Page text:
Procrastination has been around since the start of modern civilization.
Historical figures like Herodotus, Leonardo Da Vinci, Pablo Picasso, Benjamin Franklin, Eleanor Roosevelt, and hundreds of others have talked about how procrastination is the enemy of results.
One of my favorite quotes about procrastination is from Abraham Lincoln:
“You cannot escape the responsibility of tomorrow by evading it today.”
The funny thing about procrastination is that we all know that it’s harmful. Who actually likes to procrastinate? No one enjoys doing that. Me neither.
If you think that you have to compete for better jobs or more market share, you’re as wrong as I was.
The idea of competition is engraved in our minds. We believe that we have to compete for the same jobs with others. If someone has a job, that means you can’t have the same job. And if a company has a certain market share, that means you have to compete with that company to “win” a piece of their share.
At least, that’s what conventional advice says. It’s also what I learned in business school. My entire education was based on competing with other businesses. And almost every business book that I’ve read, also assumes that business is competition.
They couldn’t be more wrong. When you assume that you have to compete with other businesses or people for money, jobs or attention, you’re engaged in limited thinking.
What does success look like? What do you want from life? What career do you want?
Most of us answer “I don’t know.”
And you know what? There’s nothing wrong with that. And yet, we think it’s the worst thing in the world if you don’t know what you want to do in life.
We say: “OMG! I don’t know what I want!” And then we have a full-on panic attack. Be honest — it happens to all of us.
Especially, when you see that your old college friend just got married. Or that your co-worker, who started at the same time as you, just got promoted.
It’s at those moments of weakness when we shine a spotlight on our own uncertainty about life.
These two lessons are true for every person who wants a long, happy, and satisfying career.
But it’s very hard to put that advice into practice. It took me the first six years of my career to figure that out. And I still have to remind myself that life is bigger than work.
Almost everywhere that I’ve worked in the past, there was a “perception is reality” culture.
That means looks are more important than reality. In other words: The person who’s in the office the longest appears to be the hardest worker. Now, that may be true.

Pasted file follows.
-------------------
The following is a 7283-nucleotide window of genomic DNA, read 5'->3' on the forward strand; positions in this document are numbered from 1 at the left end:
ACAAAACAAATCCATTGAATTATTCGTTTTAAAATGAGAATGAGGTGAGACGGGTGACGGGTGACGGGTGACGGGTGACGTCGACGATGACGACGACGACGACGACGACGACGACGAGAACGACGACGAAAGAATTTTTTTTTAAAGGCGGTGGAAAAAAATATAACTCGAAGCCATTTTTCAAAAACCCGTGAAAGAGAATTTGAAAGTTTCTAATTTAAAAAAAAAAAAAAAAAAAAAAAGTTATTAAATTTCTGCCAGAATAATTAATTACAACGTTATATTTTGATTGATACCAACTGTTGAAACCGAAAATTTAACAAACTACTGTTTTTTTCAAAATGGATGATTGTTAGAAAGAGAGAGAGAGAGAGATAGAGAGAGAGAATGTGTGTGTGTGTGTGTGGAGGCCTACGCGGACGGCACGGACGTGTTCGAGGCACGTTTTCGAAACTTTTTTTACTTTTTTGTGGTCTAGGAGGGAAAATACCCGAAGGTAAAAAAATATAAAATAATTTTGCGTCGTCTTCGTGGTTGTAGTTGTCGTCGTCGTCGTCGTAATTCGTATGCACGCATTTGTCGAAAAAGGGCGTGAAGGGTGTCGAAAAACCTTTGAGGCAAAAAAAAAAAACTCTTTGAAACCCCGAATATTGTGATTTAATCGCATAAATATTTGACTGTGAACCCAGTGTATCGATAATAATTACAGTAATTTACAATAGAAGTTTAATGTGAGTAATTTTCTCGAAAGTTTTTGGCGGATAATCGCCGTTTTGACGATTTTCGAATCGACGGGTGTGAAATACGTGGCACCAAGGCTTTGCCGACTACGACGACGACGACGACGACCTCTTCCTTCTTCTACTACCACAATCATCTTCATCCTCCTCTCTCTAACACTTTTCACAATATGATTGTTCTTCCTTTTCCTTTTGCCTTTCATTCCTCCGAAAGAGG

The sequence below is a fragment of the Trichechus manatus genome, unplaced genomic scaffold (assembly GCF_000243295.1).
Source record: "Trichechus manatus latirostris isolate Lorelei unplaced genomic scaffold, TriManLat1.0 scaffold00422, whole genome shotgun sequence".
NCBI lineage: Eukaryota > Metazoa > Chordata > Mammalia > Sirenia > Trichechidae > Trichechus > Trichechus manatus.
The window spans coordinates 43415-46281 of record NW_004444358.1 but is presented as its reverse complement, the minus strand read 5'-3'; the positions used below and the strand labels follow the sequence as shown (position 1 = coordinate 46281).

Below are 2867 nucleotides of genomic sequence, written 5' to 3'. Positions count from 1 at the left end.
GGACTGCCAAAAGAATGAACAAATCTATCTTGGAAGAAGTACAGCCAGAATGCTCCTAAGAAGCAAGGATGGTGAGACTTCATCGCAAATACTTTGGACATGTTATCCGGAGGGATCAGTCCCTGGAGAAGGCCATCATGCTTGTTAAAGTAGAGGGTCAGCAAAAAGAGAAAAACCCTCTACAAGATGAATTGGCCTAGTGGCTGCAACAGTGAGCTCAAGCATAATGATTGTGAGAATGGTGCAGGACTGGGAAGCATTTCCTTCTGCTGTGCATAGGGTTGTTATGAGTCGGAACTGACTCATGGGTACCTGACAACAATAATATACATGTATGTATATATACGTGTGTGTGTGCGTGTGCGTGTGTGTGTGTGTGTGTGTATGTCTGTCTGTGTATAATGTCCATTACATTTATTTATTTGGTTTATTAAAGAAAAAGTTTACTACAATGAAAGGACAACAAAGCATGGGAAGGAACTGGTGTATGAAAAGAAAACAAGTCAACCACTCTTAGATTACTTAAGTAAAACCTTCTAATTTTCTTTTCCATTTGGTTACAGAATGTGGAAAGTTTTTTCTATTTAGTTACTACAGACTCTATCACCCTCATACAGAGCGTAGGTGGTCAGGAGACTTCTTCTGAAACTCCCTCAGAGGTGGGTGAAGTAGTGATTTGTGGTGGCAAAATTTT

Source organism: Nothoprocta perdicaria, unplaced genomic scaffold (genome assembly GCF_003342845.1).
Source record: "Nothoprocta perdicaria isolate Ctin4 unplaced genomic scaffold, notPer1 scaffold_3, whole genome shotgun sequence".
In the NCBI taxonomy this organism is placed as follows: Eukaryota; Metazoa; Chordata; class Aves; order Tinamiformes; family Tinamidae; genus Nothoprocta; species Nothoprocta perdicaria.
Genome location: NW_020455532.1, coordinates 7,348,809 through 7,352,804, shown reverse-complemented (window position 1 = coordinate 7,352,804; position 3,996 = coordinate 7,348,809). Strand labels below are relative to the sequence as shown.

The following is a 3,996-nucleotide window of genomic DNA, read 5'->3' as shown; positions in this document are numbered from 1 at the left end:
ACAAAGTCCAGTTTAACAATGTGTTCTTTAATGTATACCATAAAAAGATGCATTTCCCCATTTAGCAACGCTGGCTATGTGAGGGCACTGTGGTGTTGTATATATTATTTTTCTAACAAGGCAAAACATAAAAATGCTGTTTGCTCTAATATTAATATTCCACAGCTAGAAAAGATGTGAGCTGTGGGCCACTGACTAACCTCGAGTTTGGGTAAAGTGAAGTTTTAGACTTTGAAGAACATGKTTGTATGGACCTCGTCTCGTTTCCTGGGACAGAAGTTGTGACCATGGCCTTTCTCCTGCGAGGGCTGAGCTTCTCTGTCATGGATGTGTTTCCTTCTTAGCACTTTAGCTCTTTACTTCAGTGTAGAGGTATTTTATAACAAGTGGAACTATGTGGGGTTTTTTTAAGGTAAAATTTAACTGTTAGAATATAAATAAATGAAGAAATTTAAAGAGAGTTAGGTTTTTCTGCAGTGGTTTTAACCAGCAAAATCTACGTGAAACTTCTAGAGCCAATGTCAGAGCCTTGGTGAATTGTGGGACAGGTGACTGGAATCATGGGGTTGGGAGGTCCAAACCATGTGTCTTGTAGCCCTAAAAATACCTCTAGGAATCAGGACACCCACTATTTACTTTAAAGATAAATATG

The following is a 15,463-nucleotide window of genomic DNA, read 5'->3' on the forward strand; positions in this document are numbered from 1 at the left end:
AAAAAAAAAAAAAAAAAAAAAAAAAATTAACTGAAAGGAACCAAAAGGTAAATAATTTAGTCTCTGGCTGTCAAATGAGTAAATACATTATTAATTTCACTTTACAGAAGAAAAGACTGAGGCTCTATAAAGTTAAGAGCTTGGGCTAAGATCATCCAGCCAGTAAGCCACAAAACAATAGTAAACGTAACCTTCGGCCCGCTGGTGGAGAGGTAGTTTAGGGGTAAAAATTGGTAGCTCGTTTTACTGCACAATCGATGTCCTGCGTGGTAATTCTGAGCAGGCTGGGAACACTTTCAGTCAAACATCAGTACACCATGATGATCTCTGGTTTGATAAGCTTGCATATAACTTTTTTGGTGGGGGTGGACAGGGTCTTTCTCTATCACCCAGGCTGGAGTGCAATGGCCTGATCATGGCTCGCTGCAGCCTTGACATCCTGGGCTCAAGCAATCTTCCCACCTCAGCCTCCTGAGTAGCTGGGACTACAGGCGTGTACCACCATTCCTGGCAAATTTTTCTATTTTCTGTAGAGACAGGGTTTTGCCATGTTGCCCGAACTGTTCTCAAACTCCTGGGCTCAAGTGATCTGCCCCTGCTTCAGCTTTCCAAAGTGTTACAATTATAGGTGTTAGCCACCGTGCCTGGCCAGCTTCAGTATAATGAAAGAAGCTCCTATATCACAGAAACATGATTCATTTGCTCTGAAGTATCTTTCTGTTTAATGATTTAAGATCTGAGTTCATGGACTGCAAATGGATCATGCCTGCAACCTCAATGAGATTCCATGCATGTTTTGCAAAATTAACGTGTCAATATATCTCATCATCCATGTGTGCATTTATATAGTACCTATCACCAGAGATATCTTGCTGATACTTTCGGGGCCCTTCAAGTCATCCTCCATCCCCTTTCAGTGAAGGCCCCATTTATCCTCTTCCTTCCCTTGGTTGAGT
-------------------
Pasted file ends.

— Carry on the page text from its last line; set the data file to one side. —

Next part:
The biggest mistake you can make is to ignore the basics in your profession. This is true no matter what you do, where you live, or who you are.
When you ignore the foundation of what makes you a good person, athlete, friend, entrepreneur, student, etc., you will never be consistent.
That’s the biggest lessons I’ve learned from studying athletes. People who play professional sports are under constant pressure to perform.
Take Daniel Cormier, the current UFC Light Heavyweight Champion, and former Olympic wrestler. The 38-year-old champion has an impressive career until now. He won multiple gold medals as a wrestler. And in MMA, he has won 20 of his 22 fights in total. He’s considered as one of the best.
One of the most important lessons I’ve learned from reading books, interviewing smart people, and having conversations with my mentors is that questions are more important than answers.
But that goes against everything you learn in school where you’re rewarded for the quality of your answers.
However, that’s not what you should judge a person on. Instead, look at the quality of a person’s questions, like Voltaire famously said:
“Judge a man by his questions rather than his answers.”
And one of my friends who’s a consultant at one of the big three management consultancies, once told me that, “my job is to be ignorant.” He was referring to Peter Drucker, arguably one of the greatest management consultants of all time, who said:
One of my mentors is an art dealer. He specializes in art from the middle ages. Last time we met, he showed me a part of his personal collection. Impressed by the size of the collection, I asked how long it took to accumulate everything.
He said “45 years,” and then he laughed when I looked surprised. He continued:
“This is not something you can buy in one go. It’s not like going to the IKEA. Accumulating anything worthwhile in life takes time. First, because you don’t have the money to buy everything at once. Second, not everything is always available. You must wait for the right opportunity.”
And waiting is one of the hardest things in life. But if you take a close look around you, you see many examples of people who waited for the right opportunity.
Take all the investors who bought stocks and real estate during the financial crisis that started in 2008. That recession lasted several years. Recently, I spoke to someone who invested a big chunk of his assets in the stock market between 2009 and 2011.